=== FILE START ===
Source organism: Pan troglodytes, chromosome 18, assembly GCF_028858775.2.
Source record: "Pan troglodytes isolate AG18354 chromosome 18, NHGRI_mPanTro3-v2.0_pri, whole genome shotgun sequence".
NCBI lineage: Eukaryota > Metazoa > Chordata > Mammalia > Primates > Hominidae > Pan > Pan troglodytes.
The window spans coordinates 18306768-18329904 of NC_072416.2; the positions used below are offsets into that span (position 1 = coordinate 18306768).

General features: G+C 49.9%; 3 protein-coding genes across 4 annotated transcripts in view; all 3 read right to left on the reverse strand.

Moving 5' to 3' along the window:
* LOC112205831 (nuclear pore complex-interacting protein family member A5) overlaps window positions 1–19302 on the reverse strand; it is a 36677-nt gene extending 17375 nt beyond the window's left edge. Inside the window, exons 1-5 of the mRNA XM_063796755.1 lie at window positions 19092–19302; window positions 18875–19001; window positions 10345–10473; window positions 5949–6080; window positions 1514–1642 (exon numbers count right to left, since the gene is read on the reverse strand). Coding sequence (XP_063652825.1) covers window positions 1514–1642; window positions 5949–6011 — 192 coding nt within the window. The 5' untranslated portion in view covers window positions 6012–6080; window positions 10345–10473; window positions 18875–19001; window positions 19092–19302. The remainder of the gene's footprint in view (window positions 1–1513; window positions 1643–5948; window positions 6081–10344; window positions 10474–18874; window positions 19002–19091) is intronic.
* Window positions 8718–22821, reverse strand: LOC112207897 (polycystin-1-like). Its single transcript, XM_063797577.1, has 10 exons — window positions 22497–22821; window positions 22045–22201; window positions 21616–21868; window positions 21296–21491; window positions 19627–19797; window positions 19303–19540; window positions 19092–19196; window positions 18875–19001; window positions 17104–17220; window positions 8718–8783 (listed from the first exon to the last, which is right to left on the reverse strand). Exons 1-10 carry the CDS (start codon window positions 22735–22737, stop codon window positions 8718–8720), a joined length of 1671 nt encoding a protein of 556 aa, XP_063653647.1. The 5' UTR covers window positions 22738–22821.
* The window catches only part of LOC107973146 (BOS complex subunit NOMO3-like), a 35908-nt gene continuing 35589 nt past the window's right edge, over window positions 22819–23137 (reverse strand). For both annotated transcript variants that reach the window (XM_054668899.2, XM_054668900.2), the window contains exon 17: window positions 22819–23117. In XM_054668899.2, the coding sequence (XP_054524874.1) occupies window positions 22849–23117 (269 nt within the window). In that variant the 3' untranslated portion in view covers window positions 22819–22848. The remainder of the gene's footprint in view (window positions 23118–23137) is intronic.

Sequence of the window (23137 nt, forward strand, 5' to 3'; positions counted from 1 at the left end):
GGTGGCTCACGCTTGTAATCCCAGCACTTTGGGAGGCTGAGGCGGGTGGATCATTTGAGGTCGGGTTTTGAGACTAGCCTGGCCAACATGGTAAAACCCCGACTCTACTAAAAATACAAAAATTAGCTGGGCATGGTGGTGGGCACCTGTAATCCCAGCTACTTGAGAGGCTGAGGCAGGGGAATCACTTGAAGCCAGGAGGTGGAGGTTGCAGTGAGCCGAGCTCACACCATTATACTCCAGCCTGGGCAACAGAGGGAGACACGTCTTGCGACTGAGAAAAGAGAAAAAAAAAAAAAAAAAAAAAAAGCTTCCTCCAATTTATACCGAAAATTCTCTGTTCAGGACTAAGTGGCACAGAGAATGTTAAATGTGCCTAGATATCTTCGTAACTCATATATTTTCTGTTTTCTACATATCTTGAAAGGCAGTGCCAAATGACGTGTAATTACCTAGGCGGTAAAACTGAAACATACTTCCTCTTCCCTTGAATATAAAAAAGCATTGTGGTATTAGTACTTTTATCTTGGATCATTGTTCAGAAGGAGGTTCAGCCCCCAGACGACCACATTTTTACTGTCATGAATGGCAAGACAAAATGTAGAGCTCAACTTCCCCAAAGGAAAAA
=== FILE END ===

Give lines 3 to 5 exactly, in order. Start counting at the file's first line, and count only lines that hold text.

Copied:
NCBI lineage: Eukaryota > Metazoa > Chordata > Mammalia > Primates > Hominidae > Pan > Pan troglodytes.
The window spans coordinates 18306768-18329904 of NC_072416.2; the positions used below are offsets into that span (position 1 = coordinate 18306768).

General features: G+C 49.9%; 3 protein-coding genes across 4 annotated transcripts in view; all 3 read right to left on the reverse strand.